Code 12 means the ignition switch was turned off recently. Code 55 means it's the "end of the message". Both of those can be ignored. Chrysler doesn't read out two identical codes so the two code 45s must have been counted wrong.
11 No crank reference signal
This code refers to the crankshaft position sensor circuit. About half of the time that code is caused by the sensor itself, but it's important to understand that fault codes never say to replace a part or that one is bad. In this case we have to rule out wiring and connector terminal problems in that circuit, and mechanical problems related to that sensor. Mechanical problems takes on more relevance here because the air gap for the crank sensor is critical and has special procedures for setting it. If you were to simply remove a properly-working crank sensor, then reinstall it, there's a real good chance it would not work.
There's two versions of crankshaft position sensor. You have to look at what you have now, and use the same style for replacement. One has two mounting holes in its bracket. The earlier version has only one mounting hole and it's slotted to allow for the adjustment. Original equipment sensors and some replacements have a thick paper spacer glued to the end to set the air gap. You just push it in as far as it will go, then tighten the bolt. As soon as you crank the engine, that spacer will slide off and be lost, but its job is done by then. If you need to remove and reinstall that sensor, you must use a new spacer to set the air gap again.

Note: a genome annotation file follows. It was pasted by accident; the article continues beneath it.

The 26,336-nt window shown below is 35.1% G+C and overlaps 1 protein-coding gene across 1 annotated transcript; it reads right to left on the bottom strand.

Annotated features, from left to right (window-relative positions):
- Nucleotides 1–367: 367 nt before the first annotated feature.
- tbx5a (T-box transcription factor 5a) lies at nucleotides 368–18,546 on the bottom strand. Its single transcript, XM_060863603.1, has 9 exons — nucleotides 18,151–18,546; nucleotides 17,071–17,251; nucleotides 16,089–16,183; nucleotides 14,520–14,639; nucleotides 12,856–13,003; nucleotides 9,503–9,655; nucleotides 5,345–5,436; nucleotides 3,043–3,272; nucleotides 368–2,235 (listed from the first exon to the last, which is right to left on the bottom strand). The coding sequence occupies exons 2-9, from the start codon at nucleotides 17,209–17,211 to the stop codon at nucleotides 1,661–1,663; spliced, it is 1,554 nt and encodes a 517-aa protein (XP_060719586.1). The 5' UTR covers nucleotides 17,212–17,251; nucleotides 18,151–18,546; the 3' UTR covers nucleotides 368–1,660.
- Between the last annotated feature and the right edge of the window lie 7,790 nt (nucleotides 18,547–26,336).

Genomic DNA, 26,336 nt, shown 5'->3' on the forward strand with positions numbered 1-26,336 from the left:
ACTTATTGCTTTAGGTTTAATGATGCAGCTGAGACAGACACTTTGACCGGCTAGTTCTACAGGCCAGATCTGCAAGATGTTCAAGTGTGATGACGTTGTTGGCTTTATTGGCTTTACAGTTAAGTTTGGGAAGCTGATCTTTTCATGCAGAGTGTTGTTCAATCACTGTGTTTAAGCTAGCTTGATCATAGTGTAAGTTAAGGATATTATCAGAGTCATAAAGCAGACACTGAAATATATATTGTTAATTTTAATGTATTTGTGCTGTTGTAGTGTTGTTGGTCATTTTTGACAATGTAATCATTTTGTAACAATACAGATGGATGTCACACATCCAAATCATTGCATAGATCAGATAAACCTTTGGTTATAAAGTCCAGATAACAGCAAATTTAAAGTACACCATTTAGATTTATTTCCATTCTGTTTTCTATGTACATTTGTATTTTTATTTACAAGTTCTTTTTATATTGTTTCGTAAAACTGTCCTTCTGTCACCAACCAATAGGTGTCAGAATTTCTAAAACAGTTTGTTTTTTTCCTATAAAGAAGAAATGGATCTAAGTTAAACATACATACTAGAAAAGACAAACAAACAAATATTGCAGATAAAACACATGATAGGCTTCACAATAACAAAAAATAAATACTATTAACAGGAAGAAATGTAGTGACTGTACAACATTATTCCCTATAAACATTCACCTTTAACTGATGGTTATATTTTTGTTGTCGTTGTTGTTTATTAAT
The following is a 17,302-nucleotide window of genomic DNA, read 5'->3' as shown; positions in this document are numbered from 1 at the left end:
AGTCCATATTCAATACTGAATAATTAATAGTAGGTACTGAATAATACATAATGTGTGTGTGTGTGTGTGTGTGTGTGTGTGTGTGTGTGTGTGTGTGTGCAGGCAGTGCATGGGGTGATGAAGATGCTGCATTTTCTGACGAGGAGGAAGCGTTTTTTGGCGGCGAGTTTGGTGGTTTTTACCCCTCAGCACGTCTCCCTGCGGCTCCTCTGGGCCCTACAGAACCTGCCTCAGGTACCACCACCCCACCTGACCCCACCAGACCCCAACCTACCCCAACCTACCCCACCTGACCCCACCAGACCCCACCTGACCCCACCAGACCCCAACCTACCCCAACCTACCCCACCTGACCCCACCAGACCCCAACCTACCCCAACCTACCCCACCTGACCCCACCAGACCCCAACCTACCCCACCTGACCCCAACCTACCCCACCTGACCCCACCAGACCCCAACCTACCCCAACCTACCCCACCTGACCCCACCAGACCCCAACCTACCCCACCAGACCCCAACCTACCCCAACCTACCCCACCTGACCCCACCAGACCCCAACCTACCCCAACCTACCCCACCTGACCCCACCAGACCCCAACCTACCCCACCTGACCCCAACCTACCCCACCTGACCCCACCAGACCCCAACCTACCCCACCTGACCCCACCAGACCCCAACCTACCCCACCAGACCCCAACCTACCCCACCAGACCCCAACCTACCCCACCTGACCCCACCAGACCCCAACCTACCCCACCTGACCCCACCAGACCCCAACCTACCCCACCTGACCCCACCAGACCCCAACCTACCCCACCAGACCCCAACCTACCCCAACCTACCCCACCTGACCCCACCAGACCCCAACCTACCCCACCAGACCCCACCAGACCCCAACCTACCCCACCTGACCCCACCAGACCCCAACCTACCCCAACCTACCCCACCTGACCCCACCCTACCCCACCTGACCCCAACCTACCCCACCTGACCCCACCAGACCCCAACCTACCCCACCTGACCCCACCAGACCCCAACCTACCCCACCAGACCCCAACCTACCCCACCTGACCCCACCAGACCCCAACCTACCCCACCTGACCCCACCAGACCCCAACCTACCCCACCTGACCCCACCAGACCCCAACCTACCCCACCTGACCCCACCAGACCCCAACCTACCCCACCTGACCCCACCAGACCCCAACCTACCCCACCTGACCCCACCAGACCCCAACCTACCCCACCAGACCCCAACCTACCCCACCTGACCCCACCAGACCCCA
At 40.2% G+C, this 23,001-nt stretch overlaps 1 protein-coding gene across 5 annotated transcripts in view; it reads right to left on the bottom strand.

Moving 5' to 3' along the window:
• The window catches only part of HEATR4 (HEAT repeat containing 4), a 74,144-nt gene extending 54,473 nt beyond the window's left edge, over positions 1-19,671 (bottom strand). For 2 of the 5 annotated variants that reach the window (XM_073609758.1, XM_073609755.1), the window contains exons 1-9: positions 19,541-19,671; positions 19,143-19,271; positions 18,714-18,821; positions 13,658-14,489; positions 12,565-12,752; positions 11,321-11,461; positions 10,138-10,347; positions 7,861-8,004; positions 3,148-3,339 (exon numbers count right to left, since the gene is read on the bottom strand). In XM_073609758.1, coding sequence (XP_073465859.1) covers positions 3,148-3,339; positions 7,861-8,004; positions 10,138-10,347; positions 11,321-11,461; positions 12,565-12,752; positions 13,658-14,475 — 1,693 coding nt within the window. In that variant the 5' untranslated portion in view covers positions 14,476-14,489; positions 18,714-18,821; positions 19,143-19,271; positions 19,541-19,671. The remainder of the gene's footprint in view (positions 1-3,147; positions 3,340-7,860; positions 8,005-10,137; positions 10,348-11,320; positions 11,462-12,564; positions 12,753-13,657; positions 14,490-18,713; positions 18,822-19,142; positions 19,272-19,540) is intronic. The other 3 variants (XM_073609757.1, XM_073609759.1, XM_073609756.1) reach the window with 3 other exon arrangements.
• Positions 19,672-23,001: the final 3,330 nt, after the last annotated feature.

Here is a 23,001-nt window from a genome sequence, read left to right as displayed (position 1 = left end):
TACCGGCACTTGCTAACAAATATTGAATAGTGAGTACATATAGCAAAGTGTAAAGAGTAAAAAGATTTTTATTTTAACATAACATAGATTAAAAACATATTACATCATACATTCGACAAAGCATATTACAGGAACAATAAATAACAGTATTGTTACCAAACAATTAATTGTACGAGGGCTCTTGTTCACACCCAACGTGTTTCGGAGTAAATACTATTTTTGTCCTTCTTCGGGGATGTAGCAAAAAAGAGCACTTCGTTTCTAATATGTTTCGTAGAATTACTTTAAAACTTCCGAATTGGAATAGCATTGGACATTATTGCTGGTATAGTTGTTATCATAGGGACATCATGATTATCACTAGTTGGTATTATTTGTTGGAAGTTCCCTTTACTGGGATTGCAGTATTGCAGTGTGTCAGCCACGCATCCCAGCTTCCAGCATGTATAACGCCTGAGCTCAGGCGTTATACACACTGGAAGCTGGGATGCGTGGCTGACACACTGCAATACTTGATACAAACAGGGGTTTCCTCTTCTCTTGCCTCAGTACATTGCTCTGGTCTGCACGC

Some aftermarket replacement crank sensors use a thin plastic rib molded to the end of it to set the air gap. That rib can wear down a little over time, so if you need to remove and reinstall that style, you're supposed to cut the remaining part of the rib off, then use the paper spacer.
Here are all the diagrams related to the Power Train Management system. The crankshaft position sensor is in number 14. The two preliminary tests should be done by back-probing the wires through the rubber seals in the connector while the sensor is plugged in. Be aware the 5.0-volt supply and ground circuits are shared with a number of other sensors, so if one of these has a problem, you'd have fault codes for all those sensors too. What we're checking for here is if there is a break in either wire between their splices and the crank sensor connector. You should find 5.0 volts on the white / black wire, and expect to find 0.2 volts on the black / light blue wire. The only wire we haven't checked this far is the red / light green signal wire. You're much more likely to find the sensor is defective rather than that wire has a break in it.
Images (Click to enlarge)
Wednesday, May 8th, 2019 AT 1:52 PM